A full-term, 3-day-old infant presented to the emergency department with poor feeding, increased work of breathing, and encephalopathy 1 day after having been discharged from the hospital in good health.
Pregnancy and labor were uneventful, and birth was by spontaneous vaginal delivery. Apgar scores were 9 and 9 at 1 and 5 minutes, respectively. The infant's nursery course was unremarkable. On the evening after discharge, his parents noted he became sleepy and lost interest in feeding over the next 12 hours. The following morning, they noted his breathing was rapid, so they brought him to the emergency room. His general examination at presentation revealed suprasternal retractions, a flat anterior fontanelle, and an enlarged liver. Neurologic examination was notable for marked encephalopathy; he did not open his eyes or react to stimulation. His suck was weak and poorly coordinated and his gag reflex was absent. He lay in a frog-legged position; however, passive tone was increased in all 4 extremities. There were no spontaneous movements or motor response to noxious stimulation. Deep tendon reflexes were symmetrically brisk without ankle clonus.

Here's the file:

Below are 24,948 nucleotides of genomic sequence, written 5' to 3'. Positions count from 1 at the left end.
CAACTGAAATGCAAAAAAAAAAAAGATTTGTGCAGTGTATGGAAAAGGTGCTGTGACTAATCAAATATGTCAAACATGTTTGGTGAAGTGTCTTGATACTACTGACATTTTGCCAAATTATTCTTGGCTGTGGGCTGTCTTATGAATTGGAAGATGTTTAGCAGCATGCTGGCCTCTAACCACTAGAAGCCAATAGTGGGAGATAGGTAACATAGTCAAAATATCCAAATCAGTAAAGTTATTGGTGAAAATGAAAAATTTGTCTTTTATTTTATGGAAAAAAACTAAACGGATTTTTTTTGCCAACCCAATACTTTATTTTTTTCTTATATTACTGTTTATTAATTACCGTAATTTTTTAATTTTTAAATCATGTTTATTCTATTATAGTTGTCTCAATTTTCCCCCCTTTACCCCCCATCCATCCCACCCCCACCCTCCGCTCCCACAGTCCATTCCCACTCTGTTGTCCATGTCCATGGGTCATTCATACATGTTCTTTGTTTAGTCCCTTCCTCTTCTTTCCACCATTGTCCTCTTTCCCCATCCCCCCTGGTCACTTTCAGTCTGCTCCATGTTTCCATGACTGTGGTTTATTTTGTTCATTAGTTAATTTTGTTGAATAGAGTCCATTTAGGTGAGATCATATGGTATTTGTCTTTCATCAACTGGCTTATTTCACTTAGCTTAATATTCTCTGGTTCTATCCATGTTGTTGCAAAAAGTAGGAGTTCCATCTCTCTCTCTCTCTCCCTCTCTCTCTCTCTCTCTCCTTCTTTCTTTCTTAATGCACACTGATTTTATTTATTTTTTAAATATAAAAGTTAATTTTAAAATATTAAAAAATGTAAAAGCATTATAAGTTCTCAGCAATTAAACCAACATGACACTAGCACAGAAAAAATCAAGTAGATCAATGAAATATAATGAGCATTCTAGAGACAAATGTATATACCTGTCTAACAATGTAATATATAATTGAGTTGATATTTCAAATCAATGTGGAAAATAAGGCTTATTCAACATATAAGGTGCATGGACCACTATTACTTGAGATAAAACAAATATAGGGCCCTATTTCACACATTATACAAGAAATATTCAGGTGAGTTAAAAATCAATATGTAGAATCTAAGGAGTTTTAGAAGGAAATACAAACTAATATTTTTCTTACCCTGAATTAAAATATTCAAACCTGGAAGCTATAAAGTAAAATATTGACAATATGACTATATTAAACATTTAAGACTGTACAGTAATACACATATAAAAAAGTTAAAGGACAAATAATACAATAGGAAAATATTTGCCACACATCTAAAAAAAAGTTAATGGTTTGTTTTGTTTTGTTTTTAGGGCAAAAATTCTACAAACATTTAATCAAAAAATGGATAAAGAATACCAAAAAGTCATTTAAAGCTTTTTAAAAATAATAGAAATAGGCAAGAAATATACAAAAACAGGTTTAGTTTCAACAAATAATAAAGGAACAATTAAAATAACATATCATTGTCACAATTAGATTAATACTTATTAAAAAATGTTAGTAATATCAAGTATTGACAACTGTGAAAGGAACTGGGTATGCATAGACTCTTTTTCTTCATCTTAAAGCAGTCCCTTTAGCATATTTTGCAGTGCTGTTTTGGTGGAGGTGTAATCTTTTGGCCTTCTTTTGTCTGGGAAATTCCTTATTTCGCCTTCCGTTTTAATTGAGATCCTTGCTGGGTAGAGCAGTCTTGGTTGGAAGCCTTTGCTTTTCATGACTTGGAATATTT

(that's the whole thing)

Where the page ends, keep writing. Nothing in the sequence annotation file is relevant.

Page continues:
Questions for consideration:
- What is the differential diagnosis for an infant who is initially well but becomes encephalopathic at several days of life?
- What are the initial steps to evaluate an encephalopathic neonate?